The Girl Who Died

I never understand why people think cemeteries are such fearful, dreadful places. I find them to be quite beautiful. Of course, they remind us of our own mortality, but they’re also proof that we lived, that we meant something once. I especially like European cemeteries with their garden plots. Seeing a garden, I cannot help but think of life itself. Every year, they sprout, bloom, wilt, and die in an endless cycle. Life and death are intricately connected. Fragile and transient, they bring beauty to this world.

I remember visiting the cemetery where my grandfather is buried. From what I hear, he just keeled over one day of a heart attack while taking down the Christmas tree. But I never knew him. I had only been born two weeks before. My grandmother would now and then stop by to tend to his garden plot and I would go with her. It’s not as well kept as its neighbors for she prefers a wild, natural look. I think it’s fitting, and later delicate, lovely white flowers bloom and cover the little garden like so many twinkling stars.

Not too far from his resting place, though, lies another.

I was watching TV one day, some sort of detective or crime show. The topic of DNA testing to identify bodies came up. I thought it was neat and told my mom about it. That’s when she told me a story.

Apparently, not far from where we lived, a girl had died. It was a train accident and her body had been so badly burned that they could only identify her by her DNA, or perhaps it was her teeth… Anyway, the story stuck with me though I knew nothing of her, not her name, not her face, not even her age. All I knew was that this girl had died in a terrible way. It’s such a morbid thought that you might only be remembered for the manner in which you died. And yet, her story of all others stuck with me. I don’t know why. I would imagine what she looked like, what her life was like and why she was on the train that day.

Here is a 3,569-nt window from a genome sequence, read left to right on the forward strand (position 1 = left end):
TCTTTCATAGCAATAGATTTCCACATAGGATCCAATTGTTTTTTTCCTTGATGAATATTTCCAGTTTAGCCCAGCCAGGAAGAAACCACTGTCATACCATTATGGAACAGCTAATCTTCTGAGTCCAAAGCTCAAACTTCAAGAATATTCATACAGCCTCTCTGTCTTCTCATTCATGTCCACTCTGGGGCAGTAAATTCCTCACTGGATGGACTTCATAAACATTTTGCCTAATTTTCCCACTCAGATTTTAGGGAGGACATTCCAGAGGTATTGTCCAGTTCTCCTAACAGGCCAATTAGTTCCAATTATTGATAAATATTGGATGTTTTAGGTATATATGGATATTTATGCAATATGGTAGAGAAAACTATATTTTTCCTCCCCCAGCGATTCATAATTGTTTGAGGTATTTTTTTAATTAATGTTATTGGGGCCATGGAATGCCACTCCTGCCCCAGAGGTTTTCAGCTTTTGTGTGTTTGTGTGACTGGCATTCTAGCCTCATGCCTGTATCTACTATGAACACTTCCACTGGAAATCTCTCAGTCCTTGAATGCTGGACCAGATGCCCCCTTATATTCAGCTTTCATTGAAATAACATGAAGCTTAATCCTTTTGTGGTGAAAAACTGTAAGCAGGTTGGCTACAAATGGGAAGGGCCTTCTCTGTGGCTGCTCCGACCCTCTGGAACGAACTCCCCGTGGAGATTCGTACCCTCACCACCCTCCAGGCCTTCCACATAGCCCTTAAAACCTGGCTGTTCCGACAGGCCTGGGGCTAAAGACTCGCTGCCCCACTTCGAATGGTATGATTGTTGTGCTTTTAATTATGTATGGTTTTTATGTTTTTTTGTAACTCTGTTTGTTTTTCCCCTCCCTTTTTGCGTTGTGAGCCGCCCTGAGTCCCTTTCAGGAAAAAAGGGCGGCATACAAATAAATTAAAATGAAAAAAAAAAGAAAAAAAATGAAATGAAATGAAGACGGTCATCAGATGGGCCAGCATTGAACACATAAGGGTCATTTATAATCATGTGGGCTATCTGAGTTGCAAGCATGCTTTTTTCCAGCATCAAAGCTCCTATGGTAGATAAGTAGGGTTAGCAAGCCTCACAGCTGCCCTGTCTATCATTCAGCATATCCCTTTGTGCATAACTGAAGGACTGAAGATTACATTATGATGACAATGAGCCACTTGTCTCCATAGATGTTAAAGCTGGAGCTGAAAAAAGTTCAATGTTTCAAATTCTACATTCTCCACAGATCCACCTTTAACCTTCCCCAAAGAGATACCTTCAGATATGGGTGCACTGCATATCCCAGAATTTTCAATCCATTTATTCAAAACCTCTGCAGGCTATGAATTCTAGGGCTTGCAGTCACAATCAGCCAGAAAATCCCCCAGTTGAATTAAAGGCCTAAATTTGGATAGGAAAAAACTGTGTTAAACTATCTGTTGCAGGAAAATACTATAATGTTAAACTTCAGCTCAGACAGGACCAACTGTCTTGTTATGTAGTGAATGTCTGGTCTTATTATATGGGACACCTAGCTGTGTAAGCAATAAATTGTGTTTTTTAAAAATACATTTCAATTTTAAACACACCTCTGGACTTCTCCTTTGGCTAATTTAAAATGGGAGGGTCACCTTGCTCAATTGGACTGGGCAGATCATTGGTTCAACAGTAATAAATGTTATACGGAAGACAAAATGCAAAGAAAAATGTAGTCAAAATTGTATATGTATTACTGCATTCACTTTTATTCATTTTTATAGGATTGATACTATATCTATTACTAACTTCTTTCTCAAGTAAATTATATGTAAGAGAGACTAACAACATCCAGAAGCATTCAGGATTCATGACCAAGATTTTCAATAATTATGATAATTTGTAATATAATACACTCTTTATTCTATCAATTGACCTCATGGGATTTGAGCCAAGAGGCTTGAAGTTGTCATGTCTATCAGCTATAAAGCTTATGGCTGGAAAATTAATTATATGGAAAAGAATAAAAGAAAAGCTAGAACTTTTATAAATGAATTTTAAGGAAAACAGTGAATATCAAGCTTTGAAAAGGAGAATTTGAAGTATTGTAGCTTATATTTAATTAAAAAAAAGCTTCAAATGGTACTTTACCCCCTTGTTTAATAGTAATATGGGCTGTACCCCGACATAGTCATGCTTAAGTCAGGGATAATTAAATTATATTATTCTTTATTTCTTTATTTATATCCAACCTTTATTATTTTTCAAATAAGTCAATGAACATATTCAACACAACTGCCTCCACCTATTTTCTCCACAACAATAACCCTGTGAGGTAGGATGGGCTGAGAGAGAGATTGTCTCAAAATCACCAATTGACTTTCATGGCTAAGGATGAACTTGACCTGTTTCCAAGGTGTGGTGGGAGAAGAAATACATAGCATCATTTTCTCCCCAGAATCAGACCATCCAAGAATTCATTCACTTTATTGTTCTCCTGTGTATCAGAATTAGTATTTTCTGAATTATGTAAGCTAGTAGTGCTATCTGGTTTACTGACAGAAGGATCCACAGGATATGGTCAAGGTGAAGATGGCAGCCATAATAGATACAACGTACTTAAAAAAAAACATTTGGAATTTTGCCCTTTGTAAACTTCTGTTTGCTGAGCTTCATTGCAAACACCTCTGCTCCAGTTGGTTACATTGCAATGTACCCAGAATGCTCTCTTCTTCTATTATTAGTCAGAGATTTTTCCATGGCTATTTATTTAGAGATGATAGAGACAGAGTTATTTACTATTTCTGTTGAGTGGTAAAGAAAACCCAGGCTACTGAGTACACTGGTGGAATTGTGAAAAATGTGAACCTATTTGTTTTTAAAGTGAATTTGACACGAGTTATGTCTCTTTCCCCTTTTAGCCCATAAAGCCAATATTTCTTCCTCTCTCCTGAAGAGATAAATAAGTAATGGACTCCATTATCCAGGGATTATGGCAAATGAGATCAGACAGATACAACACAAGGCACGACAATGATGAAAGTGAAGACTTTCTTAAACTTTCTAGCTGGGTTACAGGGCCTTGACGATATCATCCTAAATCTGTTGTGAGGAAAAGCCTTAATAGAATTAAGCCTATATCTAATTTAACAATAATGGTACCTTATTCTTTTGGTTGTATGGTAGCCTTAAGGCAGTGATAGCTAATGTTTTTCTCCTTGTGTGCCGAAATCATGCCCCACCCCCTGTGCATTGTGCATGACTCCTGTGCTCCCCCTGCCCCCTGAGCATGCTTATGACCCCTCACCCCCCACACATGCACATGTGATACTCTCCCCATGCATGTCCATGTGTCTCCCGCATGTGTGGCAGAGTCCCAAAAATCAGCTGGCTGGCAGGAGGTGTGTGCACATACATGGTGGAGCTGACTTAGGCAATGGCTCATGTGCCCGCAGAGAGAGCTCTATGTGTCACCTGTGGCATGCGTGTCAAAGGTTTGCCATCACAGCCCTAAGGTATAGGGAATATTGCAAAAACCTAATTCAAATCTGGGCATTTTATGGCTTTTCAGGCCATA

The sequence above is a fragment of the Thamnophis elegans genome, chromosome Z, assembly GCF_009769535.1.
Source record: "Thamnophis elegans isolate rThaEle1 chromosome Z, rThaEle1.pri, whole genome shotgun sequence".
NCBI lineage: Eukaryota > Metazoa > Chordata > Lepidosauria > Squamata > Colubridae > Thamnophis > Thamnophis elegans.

Trains hold a certain mystique for me. Those great machines forebode adventure, destiny, life, and death. They are not like cars, or boats, or planes. The train can only ever follow the track that lies before it wherever that might lead. I imagine each place the train stops at, even though I will probably never see it, and I wonder what that very last stop, the end of the line, is like. I guess riding a train is like life in a way. Each of us chooses a direction. We might stop here and there, or even change trains, but we always continue onward. And we each come to a final destination.

An image once haunted me. A man captured on camera a moment of impact. He was part of a sightseeing flight, but the wrong path had been input and the unknowing passenger died as the plane crashed into a mountain. It is said, that the instant the passenger pressed the shutter button, he passed from life into death. I wonder if there is a stage between, a moment where one is alive and dead at the same time or perhaps neither. Imagine a ball thrown into the air. At its zenith it pauses for one moment, one mere moment, before falling back down to Earth.

I imagine that the girl died that way as well. I don’t like to think of her struggling to escape and eventually succumbing to flame, and smoke and heat. I imagine her staring out the window of the train at night. Whether she is watching the countryside pass by or taking refuge in her own thoughts, I do not know. I imagine her passing away the very moment her train crashes, unaware of what had just occurred. In that moment, she is between worlds.

However, I don’t like the phrase “to pass away.” Using it feels like hiding from death itself; a futile endeavor, like toddlers playing peek-a-boo thinking that because they cannot see, nobody else can. The phrase is “to die” not “to pass away.” This girl died, and so left her mark on the world. “Die” is a blunt word, not a romantic one, for death is painful and ironic.

At the cemetery, my grandmother paused for a moment beside an unknown headstone. The garden was beautiful with a tall, dark green tree providing shade and shelter.

“This girl” my grandmother stated, “died in a train accident shortly after you were born. She was returning home from school. She had wanted to take the car, but her parents worried about her driving in the dark. They told her to take the train because it was safer…”

I looked at the date. She was 21, the exact age I was. We are connected; I have always felt it was so. Now I imagine myself in her place. I think of the grief and guilt her parents must have felt. I think of the grief my parents would feel. She died when I was born. But she is dead and I am alive.